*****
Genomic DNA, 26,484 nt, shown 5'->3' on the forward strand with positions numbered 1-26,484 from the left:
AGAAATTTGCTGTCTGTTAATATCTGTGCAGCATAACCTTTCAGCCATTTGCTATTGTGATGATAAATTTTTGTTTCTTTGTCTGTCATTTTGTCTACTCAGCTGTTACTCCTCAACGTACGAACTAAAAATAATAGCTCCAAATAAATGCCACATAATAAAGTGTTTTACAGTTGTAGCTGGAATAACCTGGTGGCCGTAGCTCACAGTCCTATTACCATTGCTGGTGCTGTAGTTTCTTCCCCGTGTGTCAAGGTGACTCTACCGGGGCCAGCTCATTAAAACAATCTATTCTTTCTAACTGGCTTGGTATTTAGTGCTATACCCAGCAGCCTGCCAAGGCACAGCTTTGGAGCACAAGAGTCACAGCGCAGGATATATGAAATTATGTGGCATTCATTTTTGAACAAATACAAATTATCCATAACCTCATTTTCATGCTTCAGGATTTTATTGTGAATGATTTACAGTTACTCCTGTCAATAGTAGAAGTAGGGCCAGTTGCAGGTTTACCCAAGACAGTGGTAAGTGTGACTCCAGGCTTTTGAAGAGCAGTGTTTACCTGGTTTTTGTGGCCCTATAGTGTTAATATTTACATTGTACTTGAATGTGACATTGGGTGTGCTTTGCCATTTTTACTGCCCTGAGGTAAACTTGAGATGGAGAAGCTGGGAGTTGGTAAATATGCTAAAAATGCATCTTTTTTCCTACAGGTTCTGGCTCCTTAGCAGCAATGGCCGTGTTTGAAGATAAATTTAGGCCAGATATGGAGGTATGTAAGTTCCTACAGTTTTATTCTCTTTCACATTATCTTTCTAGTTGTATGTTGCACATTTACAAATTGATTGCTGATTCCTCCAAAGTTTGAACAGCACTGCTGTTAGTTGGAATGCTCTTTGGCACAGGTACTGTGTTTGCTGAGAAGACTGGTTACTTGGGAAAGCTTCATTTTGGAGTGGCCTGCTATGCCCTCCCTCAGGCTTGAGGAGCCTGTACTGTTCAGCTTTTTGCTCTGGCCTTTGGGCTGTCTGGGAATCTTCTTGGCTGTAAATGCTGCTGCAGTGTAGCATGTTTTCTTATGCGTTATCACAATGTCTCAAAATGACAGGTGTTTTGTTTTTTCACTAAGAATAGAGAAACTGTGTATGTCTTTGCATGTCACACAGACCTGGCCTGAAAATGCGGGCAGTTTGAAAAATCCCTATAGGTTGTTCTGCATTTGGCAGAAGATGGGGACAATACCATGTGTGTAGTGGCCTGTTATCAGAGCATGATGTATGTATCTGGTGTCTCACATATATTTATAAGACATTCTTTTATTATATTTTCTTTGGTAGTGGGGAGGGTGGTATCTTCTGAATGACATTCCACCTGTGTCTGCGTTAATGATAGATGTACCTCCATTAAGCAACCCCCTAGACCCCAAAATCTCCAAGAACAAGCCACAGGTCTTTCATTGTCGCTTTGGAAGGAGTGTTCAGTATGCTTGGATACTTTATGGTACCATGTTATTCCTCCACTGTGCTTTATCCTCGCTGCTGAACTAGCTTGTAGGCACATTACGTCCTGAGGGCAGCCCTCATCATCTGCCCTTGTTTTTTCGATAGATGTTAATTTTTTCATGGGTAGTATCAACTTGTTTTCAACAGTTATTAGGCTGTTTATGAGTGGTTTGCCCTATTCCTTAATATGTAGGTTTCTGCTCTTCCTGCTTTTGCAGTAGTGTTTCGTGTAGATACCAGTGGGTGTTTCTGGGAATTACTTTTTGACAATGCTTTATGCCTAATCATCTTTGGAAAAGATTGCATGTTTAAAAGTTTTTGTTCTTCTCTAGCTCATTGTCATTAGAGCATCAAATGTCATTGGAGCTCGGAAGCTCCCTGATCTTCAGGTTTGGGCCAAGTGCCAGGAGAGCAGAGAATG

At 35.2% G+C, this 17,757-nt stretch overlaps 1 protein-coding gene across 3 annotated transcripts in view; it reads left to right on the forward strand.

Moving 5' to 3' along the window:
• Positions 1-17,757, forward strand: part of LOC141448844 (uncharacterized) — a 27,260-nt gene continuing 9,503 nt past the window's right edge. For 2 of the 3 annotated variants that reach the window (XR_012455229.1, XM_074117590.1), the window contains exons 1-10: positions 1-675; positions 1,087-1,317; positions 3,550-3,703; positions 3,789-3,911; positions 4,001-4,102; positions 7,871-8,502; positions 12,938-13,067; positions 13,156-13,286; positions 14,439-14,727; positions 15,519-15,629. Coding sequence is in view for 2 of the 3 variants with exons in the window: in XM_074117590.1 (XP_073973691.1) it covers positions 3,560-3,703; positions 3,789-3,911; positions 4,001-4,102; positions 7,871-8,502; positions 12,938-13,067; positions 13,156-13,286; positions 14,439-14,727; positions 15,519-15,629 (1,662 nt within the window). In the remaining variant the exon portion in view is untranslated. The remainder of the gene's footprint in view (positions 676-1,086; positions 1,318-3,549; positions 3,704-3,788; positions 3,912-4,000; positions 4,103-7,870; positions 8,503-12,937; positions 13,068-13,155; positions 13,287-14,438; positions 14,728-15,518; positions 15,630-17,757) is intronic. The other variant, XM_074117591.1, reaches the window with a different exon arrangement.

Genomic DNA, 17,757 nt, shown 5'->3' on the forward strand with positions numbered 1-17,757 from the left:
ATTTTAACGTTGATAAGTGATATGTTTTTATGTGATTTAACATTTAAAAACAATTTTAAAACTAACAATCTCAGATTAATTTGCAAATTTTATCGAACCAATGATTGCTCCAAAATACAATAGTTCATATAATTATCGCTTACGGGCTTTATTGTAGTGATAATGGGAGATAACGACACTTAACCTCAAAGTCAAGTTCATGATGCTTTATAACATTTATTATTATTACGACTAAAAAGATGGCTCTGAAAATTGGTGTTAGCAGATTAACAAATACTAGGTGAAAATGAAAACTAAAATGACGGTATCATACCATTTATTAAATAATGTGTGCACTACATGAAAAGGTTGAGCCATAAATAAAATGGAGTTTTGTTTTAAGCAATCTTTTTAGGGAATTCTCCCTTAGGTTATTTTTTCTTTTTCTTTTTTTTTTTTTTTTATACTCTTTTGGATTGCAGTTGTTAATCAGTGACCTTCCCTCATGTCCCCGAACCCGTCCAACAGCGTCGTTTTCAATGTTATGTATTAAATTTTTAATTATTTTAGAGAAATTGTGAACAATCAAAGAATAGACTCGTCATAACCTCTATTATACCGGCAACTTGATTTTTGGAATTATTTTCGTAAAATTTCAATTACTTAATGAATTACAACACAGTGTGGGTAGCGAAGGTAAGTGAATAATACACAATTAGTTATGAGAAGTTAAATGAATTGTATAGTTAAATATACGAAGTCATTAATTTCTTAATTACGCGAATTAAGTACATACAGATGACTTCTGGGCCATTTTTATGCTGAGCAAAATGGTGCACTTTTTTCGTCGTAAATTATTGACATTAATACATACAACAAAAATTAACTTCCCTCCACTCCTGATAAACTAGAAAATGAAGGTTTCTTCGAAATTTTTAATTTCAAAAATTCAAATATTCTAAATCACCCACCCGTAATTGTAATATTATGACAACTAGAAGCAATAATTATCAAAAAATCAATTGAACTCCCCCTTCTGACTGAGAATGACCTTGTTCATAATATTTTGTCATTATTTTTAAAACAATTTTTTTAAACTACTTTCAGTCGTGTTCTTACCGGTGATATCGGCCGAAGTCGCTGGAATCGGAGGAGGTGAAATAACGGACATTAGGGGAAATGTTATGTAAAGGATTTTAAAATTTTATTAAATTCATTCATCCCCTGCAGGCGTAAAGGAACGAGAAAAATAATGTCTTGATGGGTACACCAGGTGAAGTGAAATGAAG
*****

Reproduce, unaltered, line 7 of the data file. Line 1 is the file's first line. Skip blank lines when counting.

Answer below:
ATTTTAACGTTGATAAGTGATATGTTTTTATGTGATTTAACATTTAAAAACAATTTTAAAACTAACAATCTCAGATTAATTTGCAAATTTTATCGAACCAATGATTGCTCCAAAATACAATAGTTCATATAATTATCGCTTACGGGCTTTATTGTAGTGATAATGGGAGATAACGACACTTAACCTCAAAGTCAAGTTCATGATGCTTTATAACATTTATTATTATTACGACTAAAAAGATGGCTCTGAAAATTGGTGTTAGCAGATTAACAAATACTAGGTGAAAATGAAAACTAAAATGACGGTATCATACCATTTATTAAATAATGTGTGCACTACATGAAAAGGTTGAGCCATAAATAAAATGGAGTTTTGTTTTAAGCAATCTTTTTAGGGAATTCTCCCTTAGGTTATTTTTTCTTTTTCTTTTTTTTTTTTTTTTATACTCTTTTGGATTGCAGTTGTTAATCAGTGACCTTCCCTCATGTCCCCGAACCCGTCCAACAGCGTCGTTTTCAATGTTATGTATTAAATTTTTAATTATTTTAGAGAAATTGTGAACAATCAAAGAATAGACTCGTCATAACCTCTATTATACCGGCAACTTGATTTTTGGAATTATTTTCGTAAAATTTCAATTACTTAATGAATTACAACACAGTGTGGGTAGCGAAGGTAAGTGAATAATACACAATTAGTTATGAGAAGTTAAATGAATTGTATAGTTAAATATACGAAGTCATTAATTTCTTAATTACGCGAATTAAGTACATACAGATGACTTCTGGGCCATTTTTATGCTGAGCAAAATGGTGCACTTTTTTCGTCGTAAATTATTGACATTAATACATACAACAAAAATTAACTTCCCTCCACTCCTGATAAACTAGAAAATGAAGGTTTCTTCGAAATTTTTAATTTCAAAAATTCAAATATTCTAAATCACCCACCCGTAATTGTAATATTATGACAACTAGAAGCAATAATTATCAAAAAATCAATTGAACTCCCCCTTCTGACTGAGAATGACCTTGTTCATAATATTTTGTCATTATTTTTAAAACAATTTTTTTAAACTACTTTCAGTCGTGTTCTTACCGGTGATATCGGCCGAAGTCGCTGGAATCGGAGGAGGTGAAATAACGGACATTAGGGGAAATGTTATGTAAAGGATTTTAAAATTTTATTAAATTCATTCATCCCCTGCAGGCGTAAAGGAACGAGAAAAATAATGTCTTGATGGGTACACCAGGTGAAGTGAAATGAAG